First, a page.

Bentley v. Bunton
In Bentley v. Bunton, 94 S.W.3d 561, 607 (Tex. 2002) the Court reviewed a mental anguish award of $ 7 million, holding that it was excessive and without support in the evidence.
With regard to appellate review for evidentiary support of noneconomic damages, the Court wrote:
"Just as a jury's prerogative of assessing the credibility of evidence does not authorize it to find liability when there is no supporting evidence or no liability in the face of unimpeachable evidence, so a large amount of mental anguish damages cannot survive appellate review if there is no evidence to support it, or a small amount of damages when the evidence of larger damages is conclusive. The jury is bound by the evidence in awarding damages, just as it is bound by the law." Id. at 606.
The Bentley court "rejected the view that the authority for appellate review of insufficient evidence displaces an appellate court's obligation . . . to determine whether there is any evidence at all of the amount of damages determined by the jury." Id.
The Texas Supreme Court found sufficient evidence to support an award of mental anguish damages.
In Bentley, a district court judge sued a number of people connected with a public access television show hosted by Bunton.
Bunton repeatedly accused Bentley of being corrupt, and, in fact, accused Bentley of being the most corrupt public official in the area.
Bunton mentioned specific proof he had of Bentley's corruption, and on one occasion accused Bentley of acting criminally. Id. at 568-71.
The Court explained:
"The record leaves no doubt that Bentley suffered mental anguish as a result of Bunton's and Gates's statements. Bentley testified that the ordeal had cost him time, deprived him of sleep, caused him embarrassment in the community in which he had spent almost all of his life, disrupted his family, and distressed his children at school. The experience, he said, was the worst of his life. Friends testified that he had been depressed, that his honor and integrity had been impugned, that his family had suffered, too, adding to his own distress, and that he would never be the same. Much of Bentley's anxiety was caused by Bunton's relentlessness in accusing him of corruption." Id. at 606-07.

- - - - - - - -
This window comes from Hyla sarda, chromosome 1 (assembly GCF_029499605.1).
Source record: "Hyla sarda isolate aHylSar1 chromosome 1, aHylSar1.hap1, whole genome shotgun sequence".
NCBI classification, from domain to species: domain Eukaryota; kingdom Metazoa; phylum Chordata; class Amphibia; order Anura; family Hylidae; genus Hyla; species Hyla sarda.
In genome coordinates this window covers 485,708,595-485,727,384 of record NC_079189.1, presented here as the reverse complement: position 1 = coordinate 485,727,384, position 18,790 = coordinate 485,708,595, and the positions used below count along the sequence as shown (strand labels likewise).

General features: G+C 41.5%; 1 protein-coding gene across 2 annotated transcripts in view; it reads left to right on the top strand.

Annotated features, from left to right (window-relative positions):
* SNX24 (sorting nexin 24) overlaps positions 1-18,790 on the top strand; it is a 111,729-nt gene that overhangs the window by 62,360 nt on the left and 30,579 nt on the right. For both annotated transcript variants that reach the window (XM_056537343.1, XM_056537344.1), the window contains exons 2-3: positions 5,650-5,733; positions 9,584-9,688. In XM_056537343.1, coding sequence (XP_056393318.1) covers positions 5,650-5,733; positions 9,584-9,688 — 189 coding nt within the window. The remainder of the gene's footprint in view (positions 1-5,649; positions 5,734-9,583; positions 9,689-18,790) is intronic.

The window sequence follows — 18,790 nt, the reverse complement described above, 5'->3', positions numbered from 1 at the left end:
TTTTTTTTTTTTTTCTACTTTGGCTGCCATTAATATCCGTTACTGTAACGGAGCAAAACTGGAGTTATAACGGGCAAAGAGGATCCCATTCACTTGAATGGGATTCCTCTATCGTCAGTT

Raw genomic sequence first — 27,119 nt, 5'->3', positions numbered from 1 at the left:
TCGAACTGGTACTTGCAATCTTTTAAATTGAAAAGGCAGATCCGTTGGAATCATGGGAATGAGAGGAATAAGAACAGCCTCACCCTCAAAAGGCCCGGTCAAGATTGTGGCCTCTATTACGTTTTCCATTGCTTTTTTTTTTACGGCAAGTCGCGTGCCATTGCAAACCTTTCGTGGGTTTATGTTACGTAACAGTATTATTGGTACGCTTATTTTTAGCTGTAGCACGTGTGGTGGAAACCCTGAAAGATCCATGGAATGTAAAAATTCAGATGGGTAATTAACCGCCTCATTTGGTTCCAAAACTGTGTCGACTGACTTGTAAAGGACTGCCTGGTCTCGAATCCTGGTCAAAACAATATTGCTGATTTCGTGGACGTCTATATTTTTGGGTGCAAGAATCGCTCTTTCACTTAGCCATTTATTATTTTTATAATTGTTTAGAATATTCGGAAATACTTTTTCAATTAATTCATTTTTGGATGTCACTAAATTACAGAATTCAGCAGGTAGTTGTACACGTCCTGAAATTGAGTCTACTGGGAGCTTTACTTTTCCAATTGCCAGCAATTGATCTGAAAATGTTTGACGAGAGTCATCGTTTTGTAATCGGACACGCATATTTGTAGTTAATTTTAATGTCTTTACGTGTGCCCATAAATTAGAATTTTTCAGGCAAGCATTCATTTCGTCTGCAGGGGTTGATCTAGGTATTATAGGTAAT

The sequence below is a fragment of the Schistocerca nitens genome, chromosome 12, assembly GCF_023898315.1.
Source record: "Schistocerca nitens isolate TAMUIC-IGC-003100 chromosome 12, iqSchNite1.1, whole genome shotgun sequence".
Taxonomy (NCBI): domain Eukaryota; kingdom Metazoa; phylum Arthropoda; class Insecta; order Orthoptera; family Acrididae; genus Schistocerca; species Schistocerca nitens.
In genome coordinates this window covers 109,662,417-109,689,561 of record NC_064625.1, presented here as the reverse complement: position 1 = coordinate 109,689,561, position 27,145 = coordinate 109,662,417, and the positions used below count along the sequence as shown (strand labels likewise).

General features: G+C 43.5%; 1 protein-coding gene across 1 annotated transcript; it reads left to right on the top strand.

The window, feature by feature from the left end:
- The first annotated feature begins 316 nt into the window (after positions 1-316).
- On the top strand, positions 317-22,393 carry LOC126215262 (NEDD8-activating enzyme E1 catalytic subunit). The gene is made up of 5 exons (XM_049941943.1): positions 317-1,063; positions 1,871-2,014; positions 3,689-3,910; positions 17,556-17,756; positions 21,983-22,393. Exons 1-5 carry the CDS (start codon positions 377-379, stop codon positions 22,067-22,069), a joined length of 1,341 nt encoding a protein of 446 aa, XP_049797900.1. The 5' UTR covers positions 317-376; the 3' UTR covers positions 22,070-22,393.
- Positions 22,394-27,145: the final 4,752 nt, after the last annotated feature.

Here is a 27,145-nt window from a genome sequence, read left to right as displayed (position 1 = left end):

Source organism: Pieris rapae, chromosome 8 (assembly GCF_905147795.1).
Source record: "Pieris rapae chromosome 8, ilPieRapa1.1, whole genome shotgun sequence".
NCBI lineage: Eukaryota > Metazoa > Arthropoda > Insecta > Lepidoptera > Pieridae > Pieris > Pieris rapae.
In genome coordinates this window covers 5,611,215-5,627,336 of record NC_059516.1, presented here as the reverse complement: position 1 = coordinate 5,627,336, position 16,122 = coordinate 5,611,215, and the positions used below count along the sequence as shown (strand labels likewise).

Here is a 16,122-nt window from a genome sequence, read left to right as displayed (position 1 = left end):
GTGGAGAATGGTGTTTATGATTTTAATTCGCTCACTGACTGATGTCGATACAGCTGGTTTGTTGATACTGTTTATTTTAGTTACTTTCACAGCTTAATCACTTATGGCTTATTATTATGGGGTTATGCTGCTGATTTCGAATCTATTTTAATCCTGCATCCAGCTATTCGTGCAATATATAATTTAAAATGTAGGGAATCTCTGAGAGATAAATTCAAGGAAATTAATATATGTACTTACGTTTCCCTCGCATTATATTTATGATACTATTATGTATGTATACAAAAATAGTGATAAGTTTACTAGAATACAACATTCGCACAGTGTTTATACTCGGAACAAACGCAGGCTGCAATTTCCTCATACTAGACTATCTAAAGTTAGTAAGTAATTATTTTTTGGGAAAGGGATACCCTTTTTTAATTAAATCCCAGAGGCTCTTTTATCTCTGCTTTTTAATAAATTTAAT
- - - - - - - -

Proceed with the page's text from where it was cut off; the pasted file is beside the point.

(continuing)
The Texas Supreme Court held that the First Amendment requires appellate review of amounts awarded for mental-anguish and reputation damages in defamation cases "to ensure that any recovery only compensates the plaintiff for actual injuries and is not a disguised disapproval of the defendant." See Bentley, 94 S.W.3d at 605 (discussing non-economic award to person in defamation per se case).
But in addressing the defendant's initial argument regarding whether an award of reputation damages was supported by the evidence, the Bentley court rejected the defendant's argument that the evidence did not support any award of reputation damages, holding that "our law presumes that statements that are defamatory per se injure the victim's reputation and entitle him to recover general damages, including damages for loss of reputation." Id. at 604.
The supreme court concluded that evidence that a talk show host, Bentley, acted with actual malice when he accused a local judge, Bunton, of being corrupt was clear and convincing. 94 S.W.3d at 566-67, 602.
The court concluded that Bentley's argument that he "made some investigation" by obtaining court records and conducting legal research before making his allegations did not "have much weight when there is no evidence that Bunton's investigation ever led him to contact any one of a number of other people involved in the circumstances he criticized." Id. at 601.